Latest newsAPUC funding, farm child labor laws, CRP policy and beef recall.
N.D. APUC grants 8 funding requests
•BISMARCK, N.D. — Eight projects are getting money this quarter through a state program that helps fund developers of North Dakota products. The grants through the state Commerce Department’s Agricultural Products Utilization Commission total about $348,165. Fargo, N.D.-based Northern Corn Development Corp. is getting the most money — $100,000 for work on a fertilizer plant that would use natural gas that’s burned off as a byproduct of oil production in western North Dakota. The APUC board will hold its next meeting Nov. 15 in Dickinson, N.D.
House acts to stop rules for child labor on farms
•WASHINGTON — The House on July 24 barred the labor secretary from imposing new safety rules for children working on farms, putting a legal stamp on a Labor Department decision to put off action on the rules. The Labor Department announced last April that it would not go ahead with the proposed rules, saying the decision was made in response to thousands of comments expressing concerns about their effect on small family-owned farms. It added that the rules would not be pursued for the duration of the Obama administration. But bill sponsor Rep. Tom Latham, R-Iowa, says even with that assurance, legal action was necessary to make sure that federal bureaucrats in the future would not carry through with “misguided” regulatory attempts. “The regulations imposed by the Department of Labor went beyond all common sense and would have destroyed opportunities for youth across the agricultural economy,” he says. The Labor Department spent more than a year developing the new safety rules, which expanded and tightened existing regulations governing hired farm workers younger than 16. The rules would have banned children younger than 16, except for student learners, from operating tractors and other power-driven machines; tightened restrictions on youth working with bulls and other potentially dangerous animals; and prohibited the hiring of those younger than 18 for jobs in grain elevators, silos and stockyards. The rules specifically exempted children working on their parents’ farms, but farm groups and farm state lawmakers said they ignored the realities of farm life and could affect children working on farms owned and operated by uncles, grandparents or other relatives. The measure barring the new rules was approved by voice vote. The only lawmaker to speak in opposition, Rep. Lynn Woolsey, D-Calif., says it “prevents a rule that has already been prevented by special interests” and which would have increased protections in an industry that is one of the most hazardous for young people. Sen. John Thune, R-S.D., has introduced identical legislation in the Senate.
N.D. ag commissioner pleased with CRP policy change
•BISMARCK, N.D. — North Dakota Agriculture Commissioner Doug Goehring says he is encouraged that the U.S. Department of Agriculture is streamlining the process to open Conservation Reserve Program acres for emergency haying and grazing in drought-stricken counties. To qualify, counties must have at least some land in D0-Abnormally Dry or worse drought conditions based on the U.S. Drought Monitor. “I applaud Agriculture (Tom) Secretary Vilsack for using his discretionary authority this year to open emergency haying and grazing on CRP in counties that are considered abnormally dry,” Goehring says. “It has been a difficult year for many of our North Dakota livestock producers to source feed, and this will certainly help. Currently, 87.05 percent of North Dakota is considered abnormally dry or dryer, but we will have to wait to hear from FSA on the official list of authorized counties.” To avoid the primary nesting season for wildlife, the earliest date farmers and ranchers can graze or hay their CRP is Aug. 2. Those in eligible counties should visit their local Farm Service Agency and Natural Resources Conservation Service offices to do the necessary paperwork before starting any haying or grazing on their CRP acres. “Fifty percent of the eligible CRP acres may be hayed and that hay may be sold for this year,” Goehring says. “However, there will be a 10 percent reduction in their CRP payments for those who elect to hay or graze their acres.” Producers looking to buy or sell feed can use the North Dakota State University Extension Service FeedList website, www.ag.ndsu.edu/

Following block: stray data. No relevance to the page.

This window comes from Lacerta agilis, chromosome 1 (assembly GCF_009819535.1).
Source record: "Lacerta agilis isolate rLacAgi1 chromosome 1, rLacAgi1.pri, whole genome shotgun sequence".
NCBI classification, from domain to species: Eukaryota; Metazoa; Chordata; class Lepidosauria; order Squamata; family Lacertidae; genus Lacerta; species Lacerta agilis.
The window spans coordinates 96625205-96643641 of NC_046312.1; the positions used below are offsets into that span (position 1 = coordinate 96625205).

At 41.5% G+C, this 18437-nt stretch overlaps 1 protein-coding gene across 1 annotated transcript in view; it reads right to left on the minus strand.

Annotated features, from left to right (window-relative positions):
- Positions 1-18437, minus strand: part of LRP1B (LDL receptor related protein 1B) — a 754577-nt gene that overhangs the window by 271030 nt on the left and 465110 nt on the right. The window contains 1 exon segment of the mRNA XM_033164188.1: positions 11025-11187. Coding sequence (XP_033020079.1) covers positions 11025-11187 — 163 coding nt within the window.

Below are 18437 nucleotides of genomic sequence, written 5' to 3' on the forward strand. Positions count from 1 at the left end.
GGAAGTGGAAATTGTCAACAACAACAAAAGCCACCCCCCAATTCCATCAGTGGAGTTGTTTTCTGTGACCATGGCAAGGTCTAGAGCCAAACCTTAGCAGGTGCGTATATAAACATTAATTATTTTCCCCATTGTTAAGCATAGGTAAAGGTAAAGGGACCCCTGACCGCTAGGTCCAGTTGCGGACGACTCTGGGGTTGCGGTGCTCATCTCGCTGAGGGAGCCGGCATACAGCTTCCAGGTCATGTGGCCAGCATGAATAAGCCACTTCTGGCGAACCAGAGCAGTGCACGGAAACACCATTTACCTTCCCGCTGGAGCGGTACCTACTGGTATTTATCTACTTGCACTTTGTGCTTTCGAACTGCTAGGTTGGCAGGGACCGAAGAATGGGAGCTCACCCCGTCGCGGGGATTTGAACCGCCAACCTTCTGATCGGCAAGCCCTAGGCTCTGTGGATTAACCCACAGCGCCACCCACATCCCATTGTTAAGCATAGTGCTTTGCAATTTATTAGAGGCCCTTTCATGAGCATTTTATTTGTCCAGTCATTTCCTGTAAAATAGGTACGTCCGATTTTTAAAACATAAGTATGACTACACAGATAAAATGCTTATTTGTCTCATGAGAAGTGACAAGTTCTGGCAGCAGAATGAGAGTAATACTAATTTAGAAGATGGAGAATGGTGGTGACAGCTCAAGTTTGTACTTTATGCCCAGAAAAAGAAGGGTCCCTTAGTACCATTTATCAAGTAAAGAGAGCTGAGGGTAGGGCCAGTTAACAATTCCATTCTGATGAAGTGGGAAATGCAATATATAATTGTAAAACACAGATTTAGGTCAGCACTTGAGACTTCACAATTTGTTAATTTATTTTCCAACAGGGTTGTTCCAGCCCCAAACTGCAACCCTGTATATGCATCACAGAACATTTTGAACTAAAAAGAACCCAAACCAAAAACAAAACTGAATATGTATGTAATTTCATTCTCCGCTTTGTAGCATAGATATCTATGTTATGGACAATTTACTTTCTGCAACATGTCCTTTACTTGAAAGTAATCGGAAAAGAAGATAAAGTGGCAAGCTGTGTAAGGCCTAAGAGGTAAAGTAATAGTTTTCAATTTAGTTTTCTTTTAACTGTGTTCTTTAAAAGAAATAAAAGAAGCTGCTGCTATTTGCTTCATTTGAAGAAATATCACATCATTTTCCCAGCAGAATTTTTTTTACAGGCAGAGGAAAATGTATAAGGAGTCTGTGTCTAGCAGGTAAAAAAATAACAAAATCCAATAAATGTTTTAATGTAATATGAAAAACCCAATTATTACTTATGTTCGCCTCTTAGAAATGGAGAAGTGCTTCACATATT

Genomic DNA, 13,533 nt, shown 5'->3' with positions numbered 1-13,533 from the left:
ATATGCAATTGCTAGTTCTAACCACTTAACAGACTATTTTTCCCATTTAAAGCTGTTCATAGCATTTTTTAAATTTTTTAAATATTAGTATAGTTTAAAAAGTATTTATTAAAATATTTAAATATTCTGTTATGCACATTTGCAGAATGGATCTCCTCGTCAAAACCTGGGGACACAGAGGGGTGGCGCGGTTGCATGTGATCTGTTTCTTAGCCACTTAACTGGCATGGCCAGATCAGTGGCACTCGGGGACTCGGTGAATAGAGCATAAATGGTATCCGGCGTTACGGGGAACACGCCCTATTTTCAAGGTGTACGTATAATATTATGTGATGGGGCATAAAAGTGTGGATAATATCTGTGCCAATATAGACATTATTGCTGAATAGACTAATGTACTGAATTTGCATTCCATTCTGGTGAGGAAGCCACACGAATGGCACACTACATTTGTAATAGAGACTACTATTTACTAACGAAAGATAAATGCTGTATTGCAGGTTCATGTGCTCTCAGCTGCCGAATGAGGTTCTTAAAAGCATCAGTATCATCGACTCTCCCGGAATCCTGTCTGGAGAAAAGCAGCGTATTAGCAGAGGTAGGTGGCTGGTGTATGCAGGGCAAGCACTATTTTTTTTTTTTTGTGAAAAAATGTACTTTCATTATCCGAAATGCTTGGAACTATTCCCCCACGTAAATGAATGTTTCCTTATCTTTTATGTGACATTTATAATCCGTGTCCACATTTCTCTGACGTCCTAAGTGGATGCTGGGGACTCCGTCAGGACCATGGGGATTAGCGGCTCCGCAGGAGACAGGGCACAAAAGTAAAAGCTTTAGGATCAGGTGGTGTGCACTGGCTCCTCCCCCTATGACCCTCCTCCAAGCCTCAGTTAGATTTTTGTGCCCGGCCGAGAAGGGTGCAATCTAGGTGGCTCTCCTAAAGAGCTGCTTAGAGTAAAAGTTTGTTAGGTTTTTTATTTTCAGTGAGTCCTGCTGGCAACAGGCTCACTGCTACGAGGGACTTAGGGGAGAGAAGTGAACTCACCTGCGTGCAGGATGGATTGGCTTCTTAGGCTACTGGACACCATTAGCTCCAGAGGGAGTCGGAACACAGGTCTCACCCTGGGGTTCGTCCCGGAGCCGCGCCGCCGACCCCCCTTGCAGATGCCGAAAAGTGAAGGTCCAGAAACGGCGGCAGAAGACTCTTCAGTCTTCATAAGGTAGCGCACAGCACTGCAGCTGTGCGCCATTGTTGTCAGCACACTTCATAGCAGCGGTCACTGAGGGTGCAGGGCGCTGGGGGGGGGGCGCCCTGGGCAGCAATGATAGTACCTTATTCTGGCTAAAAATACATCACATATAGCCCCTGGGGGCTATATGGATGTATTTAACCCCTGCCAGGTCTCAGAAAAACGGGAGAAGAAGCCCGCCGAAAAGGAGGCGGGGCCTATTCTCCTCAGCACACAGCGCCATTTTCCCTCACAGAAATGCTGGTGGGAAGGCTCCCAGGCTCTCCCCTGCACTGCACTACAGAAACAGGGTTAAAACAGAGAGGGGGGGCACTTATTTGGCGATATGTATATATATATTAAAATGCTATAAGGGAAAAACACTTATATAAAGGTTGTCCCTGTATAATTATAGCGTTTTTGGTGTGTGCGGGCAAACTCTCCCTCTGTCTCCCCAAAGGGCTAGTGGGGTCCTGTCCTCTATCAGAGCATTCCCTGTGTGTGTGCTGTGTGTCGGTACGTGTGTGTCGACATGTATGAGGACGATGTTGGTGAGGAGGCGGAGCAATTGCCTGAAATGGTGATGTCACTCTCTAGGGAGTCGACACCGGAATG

feedlist, or contact their local extension office. The FeedList serves as a clearinghouse for the purchase and sale of feed. The U.S. Drought Monitor for North Dakota can be viewed online at droughtmonitor.unl.edu/DM_state.
Cargill Beef recalls 30,000 pounds of ground beef
•SCARBOROUGH, Maine — Hannaford Supermarkets is alerting consumers that Cargill Beef is voluntarily recalling 29,339 pounds of ground beef that may contain salmonella. The 85-percent-lean ground beef was produced at Cargill’s plant in Wyalusing, Pa., on May 25, and repackaged for sale to consumers by customers of the Maine-based grocery chain. Cargill President John Keating says in a statement, “Food borne illnesses are unfortunate and we are sorry for anyone who became sick from eating ground beef we may have produced.” Hannaford’s says consumers should check their ground beef for “use or sell by” dates between May 29 and June 16. Refunds will be offered for ground beef that is returned. Additional information is available at the U.S. Department of Agriculture recall website at: www.fsis.usda.gov/FSIS_Recalls/index.asp. Cargill is based in Minnetonka, Minn.
— Agweek Wire Reports